So the geniuses (I love using that word sarcastically) at city government in San Francisco are about to implement what is described in an A.P. article as the "nation's toughest local hiring ordinance." The law will impose strict local hire rules on contractors who work on city-funded projects, requiring them to hire 20 percent of their staff from San Francisco residents immediately upon implementation of the law. That number will then escalate 5 percent per year until it reaches a 50 percent maximum.
Have none of these city officials thought beyond the rose-tinted fog of their good intentions (reducing unemployment) and considered the real incentives and consequences of their new law? Despite a long history of similar, ill-considered statutes on city, state, and federal books I think the answer is clearly, no. Like thousands of other pols before them they will go ahead and legislate based on political expediency and short-term, personal gain, without regard to the reality of their actions.
Let's examine a few of the basic economic rules and incentives that might give rise to outcomes that are different than what is planned. If you reduce the quantity of a thing (labor, in this case), the increased competition for those now scarcer resources will drive the cost up. So all San Franciscans will pay a premium on their city projects in order to achieve a goal which the city officials have determined is a good thing. "Very well," many residents might say. "We're prepared to pay a little more to put some people back to work." But putting people back to work is only what is seen. What is unseen is any alternative project or projects and any associated employment of city residents that could have been paid for by that same premium, that will not happen. When you consider what is unseen as well as what is seen, is the law likely to provide a net benefit?, or a net loss? Then there is the possibility that some projects, because of higher bid costs offered by contractors whose labor costs have risen, simply become unaffordable and so are not done at all. The last time I looked, 20 percent of zero jobs is still zero jobs.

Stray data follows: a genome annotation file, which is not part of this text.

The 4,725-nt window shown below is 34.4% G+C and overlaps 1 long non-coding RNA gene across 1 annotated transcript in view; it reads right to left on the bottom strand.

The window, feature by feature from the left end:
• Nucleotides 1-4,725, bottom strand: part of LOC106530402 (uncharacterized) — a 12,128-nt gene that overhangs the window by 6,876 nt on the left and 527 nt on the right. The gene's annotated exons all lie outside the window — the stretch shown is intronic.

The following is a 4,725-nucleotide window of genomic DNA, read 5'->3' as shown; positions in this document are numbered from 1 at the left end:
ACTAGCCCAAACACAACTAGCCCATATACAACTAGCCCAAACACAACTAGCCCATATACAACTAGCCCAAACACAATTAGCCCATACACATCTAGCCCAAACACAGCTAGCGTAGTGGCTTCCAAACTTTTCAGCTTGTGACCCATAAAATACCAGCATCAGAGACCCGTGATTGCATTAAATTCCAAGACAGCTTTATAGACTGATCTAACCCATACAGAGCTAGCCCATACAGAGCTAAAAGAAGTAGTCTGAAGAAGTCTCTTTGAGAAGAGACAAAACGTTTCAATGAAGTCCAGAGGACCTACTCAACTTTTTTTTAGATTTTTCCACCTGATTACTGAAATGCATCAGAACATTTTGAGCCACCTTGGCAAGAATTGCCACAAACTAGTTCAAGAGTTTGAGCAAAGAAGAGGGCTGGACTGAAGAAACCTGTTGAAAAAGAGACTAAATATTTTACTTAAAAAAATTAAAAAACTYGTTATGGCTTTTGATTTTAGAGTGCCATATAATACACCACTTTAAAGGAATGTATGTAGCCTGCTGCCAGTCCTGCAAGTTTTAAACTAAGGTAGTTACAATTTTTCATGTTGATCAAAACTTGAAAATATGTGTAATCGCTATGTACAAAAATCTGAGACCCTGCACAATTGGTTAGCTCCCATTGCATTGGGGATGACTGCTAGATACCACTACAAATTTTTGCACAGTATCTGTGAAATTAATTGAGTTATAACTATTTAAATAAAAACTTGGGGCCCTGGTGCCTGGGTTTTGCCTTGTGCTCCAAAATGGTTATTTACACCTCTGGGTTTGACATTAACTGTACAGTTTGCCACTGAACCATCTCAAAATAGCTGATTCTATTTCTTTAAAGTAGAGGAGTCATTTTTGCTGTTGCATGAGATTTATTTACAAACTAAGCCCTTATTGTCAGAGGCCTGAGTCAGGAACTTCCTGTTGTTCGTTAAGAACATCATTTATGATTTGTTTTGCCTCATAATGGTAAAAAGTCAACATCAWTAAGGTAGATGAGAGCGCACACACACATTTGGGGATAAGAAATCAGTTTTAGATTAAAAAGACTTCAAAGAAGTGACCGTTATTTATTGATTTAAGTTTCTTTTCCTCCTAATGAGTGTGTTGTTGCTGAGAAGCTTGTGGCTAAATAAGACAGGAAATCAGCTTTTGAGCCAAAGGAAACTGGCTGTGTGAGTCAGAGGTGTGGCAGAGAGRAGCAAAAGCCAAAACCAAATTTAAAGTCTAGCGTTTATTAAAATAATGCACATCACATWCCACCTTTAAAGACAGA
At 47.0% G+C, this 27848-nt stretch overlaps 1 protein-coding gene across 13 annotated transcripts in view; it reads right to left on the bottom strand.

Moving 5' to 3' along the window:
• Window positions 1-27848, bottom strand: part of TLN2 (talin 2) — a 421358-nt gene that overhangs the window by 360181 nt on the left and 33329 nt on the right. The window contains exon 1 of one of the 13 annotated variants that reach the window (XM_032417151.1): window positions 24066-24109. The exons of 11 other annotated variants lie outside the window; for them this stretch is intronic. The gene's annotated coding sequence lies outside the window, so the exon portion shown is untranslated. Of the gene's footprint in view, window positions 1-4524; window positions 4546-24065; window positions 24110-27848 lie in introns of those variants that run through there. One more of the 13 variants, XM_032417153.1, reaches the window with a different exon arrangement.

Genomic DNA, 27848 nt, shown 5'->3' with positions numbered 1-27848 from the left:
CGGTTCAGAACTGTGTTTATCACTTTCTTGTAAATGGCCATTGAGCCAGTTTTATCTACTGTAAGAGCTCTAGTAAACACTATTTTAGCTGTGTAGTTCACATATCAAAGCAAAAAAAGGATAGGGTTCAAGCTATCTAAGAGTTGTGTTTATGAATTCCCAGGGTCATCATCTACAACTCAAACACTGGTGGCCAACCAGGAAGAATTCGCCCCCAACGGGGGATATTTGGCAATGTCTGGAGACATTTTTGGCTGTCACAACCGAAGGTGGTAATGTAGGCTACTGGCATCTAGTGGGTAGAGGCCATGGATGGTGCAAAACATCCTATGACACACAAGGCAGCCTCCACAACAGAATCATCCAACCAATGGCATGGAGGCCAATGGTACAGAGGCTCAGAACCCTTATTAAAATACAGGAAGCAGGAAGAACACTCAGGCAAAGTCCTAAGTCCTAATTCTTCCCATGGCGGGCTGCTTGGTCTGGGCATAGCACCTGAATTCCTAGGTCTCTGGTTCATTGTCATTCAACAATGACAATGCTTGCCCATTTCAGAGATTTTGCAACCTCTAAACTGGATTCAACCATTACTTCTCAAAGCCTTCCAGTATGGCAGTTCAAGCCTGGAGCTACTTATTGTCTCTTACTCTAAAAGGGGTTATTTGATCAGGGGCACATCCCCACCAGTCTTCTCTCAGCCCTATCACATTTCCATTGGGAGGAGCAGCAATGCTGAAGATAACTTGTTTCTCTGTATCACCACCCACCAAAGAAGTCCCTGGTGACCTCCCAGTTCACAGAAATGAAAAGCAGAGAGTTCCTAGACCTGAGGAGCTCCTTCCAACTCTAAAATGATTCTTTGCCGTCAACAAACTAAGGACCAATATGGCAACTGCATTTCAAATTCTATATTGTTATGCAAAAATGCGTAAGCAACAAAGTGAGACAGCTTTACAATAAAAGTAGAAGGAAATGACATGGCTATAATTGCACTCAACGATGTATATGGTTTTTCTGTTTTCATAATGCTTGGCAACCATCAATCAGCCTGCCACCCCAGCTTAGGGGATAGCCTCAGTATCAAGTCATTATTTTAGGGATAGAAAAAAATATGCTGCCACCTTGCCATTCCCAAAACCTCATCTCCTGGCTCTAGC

In this case, we don't even have to wait for the economic incentives to percolate through the system to discover whether the law will have any harmful effects that are not currently being considered. According to the A.P. article, more than 60 percent of the approximately 15,000 construction workers currently employed in San Francisco live in surrounding counties where the cost of housing is lower. Since it is entirely possible that there are many contractors who obtain their employees primarily from outside the city limits proper, some of those people who live in surrounding counties but who nevertheless work and spend money in the city every day, will lose their jobs. Thanks, geniuses!
And finally, in what seems to be a predictable trend for legislation advanced by liberal lawmakers, the law already includes exemptions for two major projects--improvements to San Francisco International and to the city's water system. If laws like this are supposed to make things better for everyone (like Obamacare), why, when they are implemented, are provisions always made for certain people to flout them.
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